My father has always been willing to learn new things. When something new is learned, he is willing to place his trust in that something new. In the early 1970’s, he learned to fly an airplane. Shortly after that, he learned to perform maintenance on an airplane. I grew up, passing the time, outside a hanger at a small airport. We flew from city to city in the southern United States, but only after Dad felt like the plane was safe for flight.
I was too young to have an interest in how often a propeller needed to be changed. The scheduled maintenance lists were less than intriguing to me. I was happy to be with my father, but soon lost interest in what he was doing around the plane. While he was working on the plane, I was beetle fishing.
The plane was stored in a hanger, but it was little more than a covered bay made out of tin. There were no doors, and the ground outside the bays were made of dry dirt, where only patches of grass were able to grow. During the summer, the ground would become dry and the dirt would harden and crack. I remember thinking that the desert must be this way.
In the dry dirt, if enough attention was paid to detail, a small child could notice little holes in the ground. These holes were the refuge for beetles, that were chased by boys and girls. Of course, if you were a child, and discovered a beetle in a hole, naturally you would want the beetle out of the hole. My father, knowing several things, advised I find a small twig, and place it just inside the hole. My days as a beetle fisherman began.
If a beetle escapes into a hole, and sees a twig, it is agitated. It attacks the twig and grabs it with its front “pinchers”. If the timing is just right, a small tug on the twig will drag the beetle out of the hole, where it once found refuge from the energetic whims of children. Many summer hours were spent in this way. Chasing beetles, dragging them out of holes, and waiting for my father to be satisfied that his airplane was safe enough to transport himself and his family.
As I stepped outside this morning, I thought about God in relation to humanity. I wondered if God is just beetle fishing when a twig is poked into our lives. Then I thought about how we are told about the Creator by religions, preachers, gurus, and the like. A very large majority of teachings on the divine are taught in this way. We are encouraged to petition God for intervention (twig) in our lives, and to wait (in a hole) for his guidance. “Be good in the hole that you are in, and maybe God will thrust a twig of divine guidance for you to latch onto. But it is up to you to grasp it.”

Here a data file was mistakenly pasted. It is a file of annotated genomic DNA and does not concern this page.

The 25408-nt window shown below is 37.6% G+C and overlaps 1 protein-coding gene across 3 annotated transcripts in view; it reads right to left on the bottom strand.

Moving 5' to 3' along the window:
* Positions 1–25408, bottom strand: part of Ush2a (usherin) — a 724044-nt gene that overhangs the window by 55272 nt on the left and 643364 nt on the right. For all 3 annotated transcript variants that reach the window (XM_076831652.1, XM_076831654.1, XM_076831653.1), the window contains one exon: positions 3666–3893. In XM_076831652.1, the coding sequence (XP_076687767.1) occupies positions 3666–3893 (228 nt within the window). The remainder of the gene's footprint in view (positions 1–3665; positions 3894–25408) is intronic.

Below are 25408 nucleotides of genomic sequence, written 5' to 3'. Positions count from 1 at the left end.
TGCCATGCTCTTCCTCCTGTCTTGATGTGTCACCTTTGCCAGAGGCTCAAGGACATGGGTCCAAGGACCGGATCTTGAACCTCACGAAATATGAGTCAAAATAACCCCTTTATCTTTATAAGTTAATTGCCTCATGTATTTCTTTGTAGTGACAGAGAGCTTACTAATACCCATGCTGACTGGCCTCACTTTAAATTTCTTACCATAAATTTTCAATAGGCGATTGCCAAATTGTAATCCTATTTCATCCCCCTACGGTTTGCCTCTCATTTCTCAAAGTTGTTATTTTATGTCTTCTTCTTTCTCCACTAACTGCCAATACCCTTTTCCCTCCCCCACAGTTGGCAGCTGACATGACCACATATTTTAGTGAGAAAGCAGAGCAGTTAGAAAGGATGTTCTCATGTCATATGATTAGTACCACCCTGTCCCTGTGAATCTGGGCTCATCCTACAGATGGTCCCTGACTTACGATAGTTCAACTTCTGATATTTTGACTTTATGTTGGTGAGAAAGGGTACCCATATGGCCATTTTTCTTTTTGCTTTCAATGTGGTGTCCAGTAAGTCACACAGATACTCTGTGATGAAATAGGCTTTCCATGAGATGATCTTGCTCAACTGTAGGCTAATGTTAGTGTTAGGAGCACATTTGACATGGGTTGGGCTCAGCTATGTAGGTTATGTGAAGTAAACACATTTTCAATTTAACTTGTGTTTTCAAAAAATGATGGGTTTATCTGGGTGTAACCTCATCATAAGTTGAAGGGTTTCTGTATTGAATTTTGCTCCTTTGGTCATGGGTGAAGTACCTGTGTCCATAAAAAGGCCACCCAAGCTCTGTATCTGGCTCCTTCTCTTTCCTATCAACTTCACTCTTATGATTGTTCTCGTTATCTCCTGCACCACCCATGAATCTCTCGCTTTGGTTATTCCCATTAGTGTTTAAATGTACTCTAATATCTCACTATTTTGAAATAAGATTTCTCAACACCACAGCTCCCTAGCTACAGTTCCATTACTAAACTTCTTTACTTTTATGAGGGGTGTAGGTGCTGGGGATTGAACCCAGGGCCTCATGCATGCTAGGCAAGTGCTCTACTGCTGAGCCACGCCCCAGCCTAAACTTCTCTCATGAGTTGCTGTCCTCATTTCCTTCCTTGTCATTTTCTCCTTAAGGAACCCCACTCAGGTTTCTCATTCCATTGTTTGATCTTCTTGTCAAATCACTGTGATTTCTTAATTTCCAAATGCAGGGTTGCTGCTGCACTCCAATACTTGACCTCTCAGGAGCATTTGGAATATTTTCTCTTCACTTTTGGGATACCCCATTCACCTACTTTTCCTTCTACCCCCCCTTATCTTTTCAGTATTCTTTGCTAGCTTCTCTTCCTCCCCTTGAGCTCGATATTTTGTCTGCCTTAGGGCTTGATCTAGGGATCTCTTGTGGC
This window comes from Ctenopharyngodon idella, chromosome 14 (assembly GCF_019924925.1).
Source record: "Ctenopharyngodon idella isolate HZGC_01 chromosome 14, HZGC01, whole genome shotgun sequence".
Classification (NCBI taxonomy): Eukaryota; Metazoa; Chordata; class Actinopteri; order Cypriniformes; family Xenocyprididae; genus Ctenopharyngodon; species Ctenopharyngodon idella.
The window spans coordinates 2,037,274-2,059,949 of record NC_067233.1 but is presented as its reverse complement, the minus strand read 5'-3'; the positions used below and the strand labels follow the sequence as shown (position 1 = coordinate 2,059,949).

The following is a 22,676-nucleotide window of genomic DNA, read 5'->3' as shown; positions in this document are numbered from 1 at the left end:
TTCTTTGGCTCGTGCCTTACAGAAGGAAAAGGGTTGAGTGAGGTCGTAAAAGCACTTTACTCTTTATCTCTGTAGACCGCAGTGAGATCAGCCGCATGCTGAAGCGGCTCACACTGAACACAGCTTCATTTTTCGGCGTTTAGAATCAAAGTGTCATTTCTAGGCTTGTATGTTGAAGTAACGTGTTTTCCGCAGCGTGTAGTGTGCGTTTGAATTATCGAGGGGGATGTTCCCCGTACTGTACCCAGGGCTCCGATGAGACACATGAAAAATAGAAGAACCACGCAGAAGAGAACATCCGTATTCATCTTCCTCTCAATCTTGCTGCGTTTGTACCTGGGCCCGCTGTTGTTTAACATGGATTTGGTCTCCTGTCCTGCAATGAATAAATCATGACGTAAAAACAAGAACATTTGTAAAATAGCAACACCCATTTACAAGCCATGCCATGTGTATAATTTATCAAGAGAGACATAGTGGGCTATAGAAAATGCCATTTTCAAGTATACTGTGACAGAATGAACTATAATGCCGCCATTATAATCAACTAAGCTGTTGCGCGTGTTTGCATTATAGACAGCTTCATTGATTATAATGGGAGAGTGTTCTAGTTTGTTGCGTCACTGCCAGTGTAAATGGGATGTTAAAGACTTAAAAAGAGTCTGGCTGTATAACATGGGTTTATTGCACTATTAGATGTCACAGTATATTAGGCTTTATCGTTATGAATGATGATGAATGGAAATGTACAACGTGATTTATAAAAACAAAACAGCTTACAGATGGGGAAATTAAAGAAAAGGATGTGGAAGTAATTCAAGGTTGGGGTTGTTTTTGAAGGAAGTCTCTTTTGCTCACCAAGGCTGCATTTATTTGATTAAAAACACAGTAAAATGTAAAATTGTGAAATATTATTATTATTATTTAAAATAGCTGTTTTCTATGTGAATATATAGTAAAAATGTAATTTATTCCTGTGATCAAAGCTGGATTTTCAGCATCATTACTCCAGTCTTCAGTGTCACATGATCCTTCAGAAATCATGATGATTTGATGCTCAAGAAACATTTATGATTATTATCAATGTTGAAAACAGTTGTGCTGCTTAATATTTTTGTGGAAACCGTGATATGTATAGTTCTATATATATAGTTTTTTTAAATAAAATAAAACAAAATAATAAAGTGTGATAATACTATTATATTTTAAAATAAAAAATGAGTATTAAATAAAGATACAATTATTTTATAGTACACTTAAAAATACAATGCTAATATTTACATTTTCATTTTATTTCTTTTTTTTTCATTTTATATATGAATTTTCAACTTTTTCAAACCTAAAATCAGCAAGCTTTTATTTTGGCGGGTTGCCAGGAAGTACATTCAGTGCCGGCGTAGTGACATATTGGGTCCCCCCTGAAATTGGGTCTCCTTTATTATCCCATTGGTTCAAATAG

This story, coupled with that teaching, would go viral if some preacher spoke it. We, in the West especially, love to hear that God chooses us. That we have to be responsible, and that our success is determined by our will, and that we have somehow been chosen. It creates a sense of importance and pride, and creates the illusion that we are masters of our own destiny. That story about beetle fishing, in the words of my grandmother, “will preach.”
There is only one problem with that preaching. It is completely wrong. We are not beetles in holes. Divine interaction in our lives is not by virtue of our being chosen. We can only learn to accept, not deserve, the goodness of life. And, if there is a destiny, we are certainly not its master. Just because it preaches, or can be bottled and sold, does not mean it is wise, healthy, or true.
Here is how I relate the story of beetle fishing to the way the Creator interacts with our lives. In the early 1970’s, as I was beetle fishing, the universe was unfolding in a way it had always unfolded, and also in a way it had never unfolded. Which is what it is doing now. The Divine is not the twig, or the fisherman, or the beetle.
This is the lesson for me. My father was working on an airplane. I was chasing beetles. We were doing what we liked to do, and that was enough for each of us. There is little difference in the two activities and there is little difference in the importance of each. If you are leading a huge corporation or if you are collecting aluminum cans, you are doing what my father and I were doing on those summer days. There is magic in it all.
I believe in making the mind quiet. Also, I believe in the hustle and bustle of the modern world. I believe that everything we do is both important and trivial at the same time. If we do anything, it should first be worth our time. Second, it should be helpful to others and ourselves. Third, it should be done with wonder, and with the understanding that we are all beginners with the dawn of each new day. How we do what we do is a decision we make and is left up to us.
Legacies, reputations, impacts, fortunes, and all of the things that come with our striving in the world, come about when we know who we are. What our character is and who we really are. Not in relation to others, or even to the Divine, but in our ability to be thankful, for one thing, or for anything, each night. And when we decide to be thankful, it behooves us to be something or someone for one person to be thankful for, the next night.
Perhaps I do not know much. Perhaps my fantasies about peace, love, and joy are illusions. I suspect they are inside everyone to some extent. We are all just six year-old kids going beetle fishing. We can complicate it, try to sell it in a lengthy program that requires three levels of paid access, and teach it for contributions or wealth, but it is simple. The answer you are looking for is not in a program. Your gratitude determines your abundance. Abundance is not only monetary wealth. You co-create the world with the Divine.
You got this. Happy Sunday.